LCD and OLED Displays


The most commonly available displays on the market today are LCD and OLED, with older technologies such as CRT and plasma being less and less common or even phased out altogether. OLED has been showing up more and more in recent years, with it gaining popularity with Samsung’s AMOLED displays dating back to the original Samsung Galaxy smartphone. These days we are beginning to see OLED used on TVs and computer monitors, albeit at quite a cost.

The LCD, or liquid crystal display, consists of a pair of fluorescent tube backlights (and possibly more on larger displays), which along with a diffuser for more even lighting shines through various layers including polarizing filters, a TFT (thin film transistor) array, liquid crystal laye and colour filter. Each pixel gives colour by controlling how much of the backlight was allowed through to each pixel on the colour filter, but as the backlight had a static brightness across the entire display you would end up with pixels which should be pure black glowing a shade of grey in the dark and only moderately high colour accuracy.

A technology which was widely touted in the late 2000s and early 2010s is the so-called LED display, but it is the backlighting rather than pixels themselves which use LEDs. These LEDs are normally white and can be either along the edge or as a matrix behind the entire panel. One advantage it offered on certain displays only is the ability to have multiple brightness zones, otherwise known as local dimming, where individual groups of backlight LEDs could be set to various brightness levels simultaneously as opposed to a single brightness level across the entire display at once. More advanced displays often used for photo editing and the like use RGB LEDs, resulting in a much wider colour gamut.

The next more widespread advantage was in power consumption, with LEDs using far less power than fluorescent tubes. The last major advantage is that the smaller LEDs and the lack of a transformer, which fluorescent tubes require to get the approximate 1,000v they require, resulted in a thinner panel than one lit by a fluorescent tube.

LCD displays work in various manners, with names for these technologies including TN, VA, IPS, AFFS and more. All of these displays work on the same basic principle of the backlight being shone through various layers, but the way these technologies work to change the pixel colours works in unique manners and will therefore be covered by future articles. These articles will ultimately be linked here.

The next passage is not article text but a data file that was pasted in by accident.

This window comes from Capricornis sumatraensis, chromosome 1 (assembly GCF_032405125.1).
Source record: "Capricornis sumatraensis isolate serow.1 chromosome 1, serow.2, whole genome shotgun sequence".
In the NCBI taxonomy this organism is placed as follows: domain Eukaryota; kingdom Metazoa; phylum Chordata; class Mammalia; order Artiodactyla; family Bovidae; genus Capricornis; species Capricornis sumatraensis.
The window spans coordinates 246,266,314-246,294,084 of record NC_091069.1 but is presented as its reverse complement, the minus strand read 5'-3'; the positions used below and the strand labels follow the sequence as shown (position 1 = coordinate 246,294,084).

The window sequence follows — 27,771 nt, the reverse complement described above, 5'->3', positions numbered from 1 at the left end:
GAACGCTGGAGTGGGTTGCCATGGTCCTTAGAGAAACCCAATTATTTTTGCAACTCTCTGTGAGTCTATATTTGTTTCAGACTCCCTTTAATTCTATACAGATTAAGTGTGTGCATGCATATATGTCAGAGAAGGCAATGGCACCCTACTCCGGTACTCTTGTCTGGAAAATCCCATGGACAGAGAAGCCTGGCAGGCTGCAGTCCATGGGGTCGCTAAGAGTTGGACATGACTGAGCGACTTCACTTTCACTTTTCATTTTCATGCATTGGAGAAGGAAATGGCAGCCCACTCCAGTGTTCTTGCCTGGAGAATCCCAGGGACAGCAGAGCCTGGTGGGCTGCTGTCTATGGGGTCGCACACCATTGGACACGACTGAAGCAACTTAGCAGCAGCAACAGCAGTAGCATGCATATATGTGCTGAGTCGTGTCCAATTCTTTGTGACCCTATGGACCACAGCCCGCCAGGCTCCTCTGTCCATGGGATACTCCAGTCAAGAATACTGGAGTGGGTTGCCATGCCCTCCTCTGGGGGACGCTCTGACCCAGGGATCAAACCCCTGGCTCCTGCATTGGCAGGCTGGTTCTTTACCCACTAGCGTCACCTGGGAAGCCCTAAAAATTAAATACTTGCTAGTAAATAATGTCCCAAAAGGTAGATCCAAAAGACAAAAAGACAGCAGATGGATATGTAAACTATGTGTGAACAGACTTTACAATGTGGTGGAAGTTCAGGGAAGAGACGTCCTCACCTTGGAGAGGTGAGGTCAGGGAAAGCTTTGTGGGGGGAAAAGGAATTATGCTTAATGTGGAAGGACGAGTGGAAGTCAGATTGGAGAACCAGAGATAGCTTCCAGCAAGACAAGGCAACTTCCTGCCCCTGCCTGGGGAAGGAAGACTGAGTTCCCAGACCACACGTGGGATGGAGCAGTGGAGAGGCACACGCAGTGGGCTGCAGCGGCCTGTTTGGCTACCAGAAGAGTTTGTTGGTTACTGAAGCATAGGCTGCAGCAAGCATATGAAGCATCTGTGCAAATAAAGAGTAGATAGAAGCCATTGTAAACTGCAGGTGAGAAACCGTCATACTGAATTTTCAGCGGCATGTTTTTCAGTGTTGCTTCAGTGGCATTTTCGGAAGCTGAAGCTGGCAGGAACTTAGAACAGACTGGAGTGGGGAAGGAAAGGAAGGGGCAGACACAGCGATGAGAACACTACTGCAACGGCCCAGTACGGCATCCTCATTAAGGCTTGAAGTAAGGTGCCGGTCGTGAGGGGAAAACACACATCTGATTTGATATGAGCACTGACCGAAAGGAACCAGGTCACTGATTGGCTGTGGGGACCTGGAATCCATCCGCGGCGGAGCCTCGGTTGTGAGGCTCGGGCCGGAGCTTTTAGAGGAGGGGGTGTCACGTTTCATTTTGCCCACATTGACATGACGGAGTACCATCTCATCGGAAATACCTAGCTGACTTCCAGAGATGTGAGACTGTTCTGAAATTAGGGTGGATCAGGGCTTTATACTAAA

OLED, or organic LED, works differently in that each pixels glows rather than relying on a backlight. This allows for better colour reproduction, as a pixel’s brightness is not affected by its neighbouring pixels. The displays can also be flexible, as we’re expecting to see on several upcoming cellphones. Additionally, each pixel being its own independent light source means that backlight bleed is almost zero, and a panel showing pure black in the dark can be effectively invisible.

The pure level of black means that the contrast ratio is effectively infinite, as the contrast is measured as a ratio of how many times whiter pure white is than pure black. On a traditional LCD display you might see a contrast level of around 1,000:1, meaning that white is 1,000 times whiter than black. The limiting factor here is that the black isn’t pure black. With pure black such as on an OLED display, it doesn’t have any white in it, and therefore even if you were to multiply the whiteness by 100,000 it would still be pure black. As you can multiply the whiteness by infinity and still have pure black, the contrast ratio is infinite.

LCD displays can sometimes be found offering incredibly high contrast ratios, such as 1,000,000:1 or even higher, but the caveat here is that it is a dynamic contrast ratio. This means that the black is measured with the backlighting at its lowest level and the white with the backlight at its highest level. These two brightness levels cannot appear on the screen simultaneously. With most images on a computer monitor having at least some pixels displaying pure white, the LEDs have to be running at full intensity which makes the dynamic contrast ratio little more than a marketing gimmick for computer use. On TVs, however, it can drastically increase the perceived dynamic range and contrast ratio.

OLED seems like the obvious choice, but it has several major downsides at the moment. The first is price, with OLED displays costing several times that of their LCD counterparts. The second is that they can suffer from motion blur, with LCD panels offering much faster response times. The last downside is that OLED displays can suffer from image retention or burn-in, where displaying the same static image for extended periods of time causes the pixels to permanently display a ghost of the image.

CRT, plasma and OLED suffer from this phenomenon. The CRT on an ATM will often have image retention of the logo or text displayed while the ATM is waiting to be used, and a plasma TV might show it where a channel logo or marquee text bar as used by most news channels uses, or at an airport where the layout of the information is largely the same. An OLED display used in a cellphone can suffer from image retention in areas such as the signal and battery levels, home screen icons or onscreen keyboard.

LCD avoids this for the most part, but can still be susceptible to image persistence. Image persistence is similar in as much as high contrast parts of the image being displayed for extended periods of time is retained, but this normally disappears after a while. Even in extreme cases, displaying a moving image or rapidly flashing various colours should remove all traces of image persistence.